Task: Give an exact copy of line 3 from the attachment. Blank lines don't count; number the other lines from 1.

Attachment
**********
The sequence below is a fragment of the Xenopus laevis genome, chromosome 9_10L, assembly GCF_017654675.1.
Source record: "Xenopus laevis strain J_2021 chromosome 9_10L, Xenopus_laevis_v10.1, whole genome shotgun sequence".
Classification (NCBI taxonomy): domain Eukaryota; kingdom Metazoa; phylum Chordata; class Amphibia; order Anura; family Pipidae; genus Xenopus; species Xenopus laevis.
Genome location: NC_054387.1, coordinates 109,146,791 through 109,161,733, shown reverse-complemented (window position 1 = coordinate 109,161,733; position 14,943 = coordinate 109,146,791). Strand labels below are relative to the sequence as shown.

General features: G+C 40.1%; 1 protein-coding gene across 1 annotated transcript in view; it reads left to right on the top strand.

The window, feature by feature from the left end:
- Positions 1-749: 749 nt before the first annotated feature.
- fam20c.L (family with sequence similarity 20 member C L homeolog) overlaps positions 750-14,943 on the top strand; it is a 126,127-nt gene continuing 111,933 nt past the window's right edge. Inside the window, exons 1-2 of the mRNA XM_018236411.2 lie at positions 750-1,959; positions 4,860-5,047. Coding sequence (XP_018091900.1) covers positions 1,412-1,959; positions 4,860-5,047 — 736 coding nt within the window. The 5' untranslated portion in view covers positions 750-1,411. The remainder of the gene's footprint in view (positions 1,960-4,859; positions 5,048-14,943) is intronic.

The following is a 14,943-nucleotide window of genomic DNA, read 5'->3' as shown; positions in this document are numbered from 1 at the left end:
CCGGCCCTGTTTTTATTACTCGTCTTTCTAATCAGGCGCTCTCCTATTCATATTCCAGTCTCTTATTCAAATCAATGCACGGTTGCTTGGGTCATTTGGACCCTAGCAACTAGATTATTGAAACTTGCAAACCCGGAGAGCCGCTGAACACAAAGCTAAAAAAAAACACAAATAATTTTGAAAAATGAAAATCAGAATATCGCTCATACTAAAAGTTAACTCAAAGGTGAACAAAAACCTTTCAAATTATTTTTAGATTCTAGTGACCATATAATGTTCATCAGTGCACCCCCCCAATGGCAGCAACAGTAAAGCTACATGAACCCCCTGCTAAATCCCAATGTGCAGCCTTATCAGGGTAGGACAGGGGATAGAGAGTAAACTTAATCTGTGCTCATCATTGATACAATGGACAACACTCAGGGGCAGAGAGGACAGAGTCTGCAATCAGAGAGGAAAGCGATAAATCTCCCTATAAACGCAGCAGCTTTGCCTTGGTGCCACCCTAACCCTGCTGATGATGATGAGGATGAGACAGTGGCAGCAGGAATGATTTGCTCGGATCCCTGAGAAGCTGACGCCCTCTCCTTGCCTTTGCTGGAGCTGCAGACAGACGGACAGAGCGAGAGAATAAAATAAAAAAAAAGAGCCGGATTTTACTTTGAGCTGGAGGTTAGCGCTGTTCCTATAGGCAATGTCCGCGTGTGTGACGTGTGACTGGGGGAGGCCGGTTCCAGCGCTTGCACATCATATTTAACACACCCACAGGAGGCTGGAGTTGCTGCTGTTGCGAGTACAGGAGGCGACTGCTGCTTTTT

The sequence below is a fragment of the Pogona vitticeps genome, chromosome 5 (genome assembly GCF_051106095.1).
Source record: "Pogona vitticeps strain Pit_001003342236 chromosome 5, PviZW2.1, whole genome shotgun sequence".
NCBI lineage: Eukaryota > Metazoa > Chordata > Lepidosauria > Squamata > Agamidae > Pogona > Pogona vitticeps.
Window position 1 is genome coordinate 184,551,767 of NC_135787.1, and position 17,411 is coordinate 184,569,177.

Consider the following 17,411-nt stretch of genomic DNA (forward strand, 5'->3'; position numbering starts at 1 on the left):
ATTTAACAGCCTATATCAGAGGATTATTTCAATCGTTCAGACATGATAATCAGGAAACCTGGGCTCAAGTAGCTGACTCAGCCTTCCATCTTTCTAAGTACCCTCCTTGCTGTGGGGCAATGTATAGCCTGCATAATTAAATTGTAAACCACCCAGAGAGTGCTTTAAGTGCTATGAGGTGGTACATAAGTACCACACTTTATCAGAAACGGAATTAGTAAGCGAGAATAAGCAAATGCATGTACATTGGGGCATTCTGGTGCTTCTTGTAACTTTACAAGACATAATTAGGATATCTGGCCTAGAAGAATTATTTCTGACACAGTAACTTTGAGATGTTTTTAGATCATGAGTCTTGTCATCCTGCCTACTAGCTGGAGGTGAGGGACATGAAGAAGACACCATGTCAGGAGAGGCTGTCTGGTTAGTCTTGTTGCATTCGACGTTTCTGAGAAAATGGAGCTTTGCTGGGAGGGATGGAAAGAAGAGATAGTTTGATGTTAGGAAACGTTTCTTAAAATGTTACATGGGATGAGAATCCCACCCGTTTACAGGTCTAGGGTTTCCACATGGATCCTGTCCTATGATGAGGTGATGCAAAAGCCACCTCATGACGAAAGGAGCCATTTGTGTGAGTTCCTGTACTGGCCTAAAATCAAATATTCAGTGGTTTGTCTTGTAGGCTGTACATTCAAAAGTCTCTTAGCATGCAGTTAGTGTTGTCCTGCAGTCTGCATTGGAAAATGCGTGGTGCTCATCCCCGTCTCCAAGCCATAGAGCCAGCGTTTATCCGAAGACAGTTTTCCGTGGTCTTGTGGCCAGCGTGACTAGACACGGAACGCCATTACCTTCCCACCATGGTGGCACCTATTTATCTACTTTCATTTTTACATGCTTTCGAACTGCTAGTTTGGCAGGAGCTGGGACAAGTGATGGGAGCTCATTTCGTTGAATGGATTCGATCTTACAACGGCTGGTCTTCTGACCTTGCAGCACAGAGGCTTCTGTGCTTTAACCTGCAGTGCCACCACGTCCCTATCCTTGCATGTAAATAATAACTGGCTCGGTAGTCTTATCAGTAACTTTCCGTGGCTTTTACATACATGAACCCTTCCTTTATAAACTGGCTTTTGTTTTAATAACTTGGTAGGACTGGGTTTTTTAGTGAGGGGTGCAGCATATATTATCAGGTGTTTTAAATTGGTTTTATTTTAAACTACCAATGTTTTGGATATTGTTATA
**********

Classification (NCBI taxonomy): domain Eukaryota; kingdom Metazoa; phylum Chordata; class Amphibia; order Anura; family Pipidae; genus Xenopus; species Xenopus laevis.